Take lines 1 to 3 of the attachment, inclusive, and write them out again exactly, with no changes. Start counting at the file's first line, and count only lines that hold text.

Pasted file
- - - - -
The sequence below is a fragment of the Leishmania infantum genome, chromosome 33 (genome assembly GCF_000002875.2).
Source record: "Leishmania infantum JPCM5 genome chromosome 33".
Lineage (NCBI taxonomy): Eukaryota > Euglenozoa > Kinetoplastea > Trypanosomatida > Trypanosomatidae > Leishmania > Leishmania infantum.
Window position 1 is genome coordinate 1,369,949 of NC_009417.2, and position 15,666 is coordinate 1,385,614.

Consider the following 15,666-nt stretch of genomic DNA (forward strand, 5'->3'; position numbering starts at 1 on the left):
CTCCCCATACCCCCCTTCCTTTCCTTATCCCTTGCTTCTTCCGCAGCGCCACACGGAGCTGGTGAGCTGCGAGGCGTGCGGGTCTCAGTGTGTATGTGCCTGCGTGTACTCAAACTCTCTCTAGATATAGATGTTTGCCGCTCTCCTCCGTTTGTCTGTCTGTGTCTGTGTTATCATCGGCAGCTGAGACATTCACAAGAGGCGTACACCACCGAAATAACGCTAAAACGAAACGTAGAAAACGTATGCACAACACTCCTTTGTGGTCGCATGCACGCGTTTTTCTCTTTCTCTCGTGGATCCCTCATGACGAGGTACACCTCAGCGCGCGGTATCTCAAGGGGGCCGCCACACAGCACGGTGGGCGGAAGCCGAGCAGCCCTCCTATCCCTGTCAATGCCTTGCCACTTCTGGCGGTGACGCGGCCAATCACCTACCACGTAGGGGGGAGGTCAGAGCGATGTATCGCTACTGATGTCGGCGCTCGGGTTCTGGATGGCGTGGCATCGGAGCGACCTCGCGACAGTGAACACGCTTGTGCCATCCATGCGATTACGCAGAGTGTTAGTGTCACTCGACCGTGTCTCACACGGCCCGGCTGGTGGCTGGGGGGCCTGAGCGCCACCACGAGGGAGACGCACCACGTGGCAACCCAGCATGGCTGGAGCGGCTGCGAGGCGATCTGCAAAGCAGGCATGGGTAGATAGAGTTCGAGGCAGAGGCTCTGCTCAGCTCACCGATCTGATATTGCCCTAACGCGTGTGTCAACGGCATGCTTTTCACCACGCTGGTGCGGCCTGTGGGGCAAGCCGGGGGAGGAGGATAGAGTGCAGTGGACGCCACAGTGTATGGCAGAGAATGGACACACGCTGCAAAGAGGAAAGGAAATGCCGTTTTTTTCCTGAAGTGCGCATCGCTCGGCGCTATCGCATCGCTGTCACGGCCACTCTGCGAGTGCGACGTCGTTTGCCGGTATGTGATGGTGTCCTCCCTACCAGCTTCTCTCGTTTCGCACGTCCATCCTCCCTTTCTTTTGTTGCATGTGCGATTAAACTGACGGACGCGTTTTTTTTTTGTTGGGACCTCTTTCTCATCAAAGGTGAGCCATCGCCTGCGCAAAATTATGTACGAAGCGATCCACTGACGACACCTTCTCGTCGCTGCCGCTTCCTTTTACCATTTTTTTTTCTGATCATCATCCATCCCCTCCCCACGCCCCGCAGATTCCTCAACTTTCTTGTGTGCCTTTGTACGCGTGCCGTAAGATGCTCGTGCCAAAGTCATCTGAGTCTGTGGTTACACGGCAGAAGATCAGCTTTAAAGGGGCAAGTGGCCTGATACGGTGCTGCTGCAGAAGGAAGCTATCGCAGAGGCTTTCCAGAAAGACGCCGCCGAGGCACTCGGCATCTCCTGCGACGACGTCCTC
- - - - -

The sequence below is a fragment of the Leishmania infantum genome, chromosome 33 (genome assembly GCF_000002875.2).
Source record: "Leishmania infantum JPCM5 genome chromosome 33".
Lineage (NCBI taxonomy): Eukaryota > Euglenozoa > Kinetoplastea > Trypanosomatida > Trypanosomatidae > Leishmania > Leishmania infantum.